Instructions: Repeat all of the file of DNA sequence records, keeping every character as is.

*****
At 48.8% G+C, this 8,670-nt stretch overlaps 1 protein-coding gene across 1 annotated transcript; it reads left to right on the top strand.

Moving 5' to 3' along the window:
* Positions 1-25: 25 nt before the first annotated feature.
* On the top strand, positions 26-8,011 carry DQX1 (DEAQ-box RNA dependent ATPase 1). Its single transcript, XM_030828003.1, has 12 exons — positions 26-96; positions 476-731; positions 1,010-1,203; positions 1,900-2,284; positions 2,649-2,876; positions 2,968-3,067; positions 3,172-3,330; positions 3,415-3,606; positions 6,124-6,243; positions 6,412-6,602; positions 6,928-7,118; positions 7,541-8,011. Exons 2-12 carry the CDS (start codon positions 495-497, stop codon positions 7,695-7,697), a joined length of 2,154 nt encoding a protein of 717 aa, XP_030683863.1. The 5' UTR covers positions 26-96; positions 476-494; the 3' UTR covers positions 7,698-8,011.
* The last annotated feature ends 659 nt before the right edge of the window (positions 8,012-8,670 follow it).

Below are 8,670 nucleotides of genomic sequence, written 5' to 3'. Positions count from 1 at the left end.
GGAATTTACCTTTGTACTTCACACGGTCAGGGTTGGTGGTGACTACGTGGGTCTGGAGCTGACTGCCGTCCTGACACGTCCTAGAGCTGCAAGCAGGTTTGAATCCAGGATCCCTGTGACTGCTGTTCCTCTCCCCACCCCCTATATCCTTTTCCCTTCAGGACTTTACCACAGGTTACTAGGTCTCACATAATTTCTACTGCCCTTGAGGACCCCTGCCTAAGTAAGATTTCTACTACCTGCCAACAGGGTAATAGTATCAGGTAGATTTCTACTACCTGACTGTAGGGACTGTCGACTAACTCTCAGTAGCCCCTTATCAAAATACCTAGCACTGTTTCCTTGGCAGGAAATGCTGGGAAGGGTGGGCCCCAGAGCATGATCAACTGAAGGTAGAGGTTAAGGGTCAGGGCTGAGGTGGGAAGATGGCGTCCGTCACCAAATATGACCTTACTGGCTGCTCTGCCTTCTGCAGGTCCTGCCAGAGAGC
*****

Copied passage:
At 48.8% G+C, this 8,670-nt stretch overlaps 1 protein-coding gene across 1 annotated transcript; it reads left to right on the top strand.

Moving 5' to 3' along the window:
* Positions 1-25: 25 nt before the first annotated feature.
* On the top strand, positions 26-8,011 carry DQX1 (DEAQ-box RNA dependent ATPase 1). Its single transcript, XM_030828003.1, has 12 exons — positions 26-96; positions 476-731; positions 1,010-1,203; positions 1,900-2,284; positions 2,649-2,876; positions 2,968-3,067; positions 3,172-3,330; positions 3,415-3,606; positions 6,124-6,243; positions 6,412-6,602; positions 6,928-7,118; positions 7,541-8,011. Exons 2-12 carry the CDS (start codon positions 495-497, stop codon positions 7,695-7,697), a joined length of 2,154 nt encoding a protein of 717 aa, XP_030683863.1. The 5' UTR covers positions 26-96; positions 476-494; the 3' UTR covers positions 7,698-8,011.
* The last annotated feature ends 659 nt before the right edge of the window (positions 8,012-8,670 follow it).

Below are 8,670 nucleotides of genomic sequence, written 5' to 3'. Positions count from 1 at the left end.
GGAATTTACCTTTGTACTTCACACGGTCAGGGTTGGTGGTGACTACGTGGGTCTGGAGCTGACTGCCGTCCTGACACGTCCTAGAGCTGCAAGCAGGTTTGAATCCAGGATCCCTGTGACTGCTGTTCCTCTCCCCACCCCCTATATCCTTTTCCCTTCAGGACTTTACCACAGGTTACTAGGTCTCACATAATTTCTACTGCCCTTGAGGACCCCTGCCTAAGTAAGATTTCTACTACCTGCCAACAGGGTAATAGTATCAGGTAGATTTCTACTACCTGACTGTAGGGACTGTCGACTAACTCTCAGTAGCCCCTTATCAAAATACCTAGCACTGTTTCCTTGGCAGGAAATGCTGGGAAGGGTGGGCCCCAGAGCATGATCAACTGAAGGTAGAGGTTAAGGGTCAGGGCTGAGGTGGGAAGATGGCGTCCGTCACCAAATATGACCTTACTGGCTGCTCTGCCTTCTGCAGGTCCTGCCAGAGAGC